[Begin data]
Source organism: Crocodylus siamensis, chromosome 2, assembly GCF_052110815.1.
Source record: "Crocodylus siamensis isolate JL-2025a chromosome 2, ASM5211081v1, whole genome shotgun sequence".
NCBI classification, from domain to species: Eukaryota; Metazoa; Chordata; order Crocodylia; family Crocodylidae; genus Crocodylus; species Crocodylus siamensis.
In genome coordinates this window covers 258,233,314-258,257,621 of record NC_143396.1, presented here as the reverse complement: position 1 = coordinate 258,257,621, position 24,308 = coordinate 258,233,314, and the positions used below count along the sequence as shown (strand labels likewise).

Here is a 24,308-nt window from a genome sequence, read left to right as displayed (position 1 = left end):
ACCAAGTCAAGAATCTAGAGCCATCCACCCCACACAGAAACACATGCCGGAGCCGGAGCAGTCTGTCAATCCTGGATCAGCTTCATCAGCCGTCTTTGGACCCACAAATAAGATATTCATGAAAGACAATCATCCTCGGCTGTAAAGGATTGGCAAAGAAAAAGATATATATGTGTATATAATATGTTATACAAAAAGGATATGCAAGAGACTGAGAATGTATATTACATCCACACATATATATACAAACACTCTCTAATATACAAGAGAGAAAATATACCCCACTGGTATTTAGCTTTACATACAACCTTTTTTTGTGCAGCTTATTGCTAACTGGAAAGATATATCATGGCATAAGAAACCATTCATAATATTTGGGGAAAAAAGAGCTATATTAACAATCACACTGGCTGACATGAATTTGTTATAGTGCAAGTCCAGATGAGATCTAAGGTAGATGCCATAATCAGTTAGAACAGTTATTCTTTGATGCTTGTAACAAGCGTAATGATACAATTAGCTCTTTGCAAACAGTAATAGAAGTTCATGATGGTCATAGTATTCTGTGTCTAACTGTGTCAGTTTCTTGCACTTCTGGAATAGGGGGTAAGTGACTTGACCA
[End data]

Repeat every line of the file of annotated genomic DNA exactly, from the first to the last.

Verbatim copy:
Source organism: Crocodylus siamensis, chromosome 2, assembly GCF_052110815.1.
Source record: "Crocodylus siamensis isolate JL-2025a chromosome 2, ASM5211081v1, whole genome shotgun sequence".
NCBI classification, from domain to species: Eukaryota; Metazoa; Chordata; order Crocodylia; family Crocodylidae; genus Crocodylus; species Crocodylus siamensis.
In genome coordinates this window covers 258,233,314-258,257,621 of record NC_143396.1, presented here as the reverse complement: position 1 = coordinate 258,257,621, position 24,308 = coordinate 258,233,314, and the positions used below count along the sequence as shown (strand labels likewise).

Here is a 24,308-nt window from a genome sequence, read left to right as displayed (position 1 = left end):
ACCAAGTCAAGAATCTAGAGCCATCCACCCCACACAGAAACACATGCCGGAGCCGGAGCAGTCTGTCAATCCTGGATCAGCTTCATCAGCCGTCTTTGGACCCACAAATAAGATATTCATGAAAGACAATCATCCTCGGCTGTAAAGGATTGGCAAAGAAAAAGATATATATGTGTATATAATATGTTATACAAAAAGGATATGCAAGAGACTGAGAATGTATATTACATCCACACATATATATACAAACACTCTCTAATATACAAGAGAGAAAATATACCCCACTGGTATTTAGCTTTACATACAACCTTTTTTTGTGCAGCTTATTGCTAACTGGAAAGATATATCATGGCATAAGAAACCATTCATAATATTTGGGGAAAAAAGAGCTATATTAACAATCACACTGGCTGACATGAATTTGTTATAGTGCAAGTCCAGATGAGATCTAAGGTAGATGCCATAATCAGTTAGAACAGTTATTCTTTGATGCTTGTAACAAGCGTAATGATACAATTAGCTCTTTGCAAACAGTAATAGAAGTTCATGATGGTCATAGTATTCTGTGTCTAACTGTGTCAGTTTCTTGCACTTCTGGAATAGGGGGTAAGTGACTTGACCA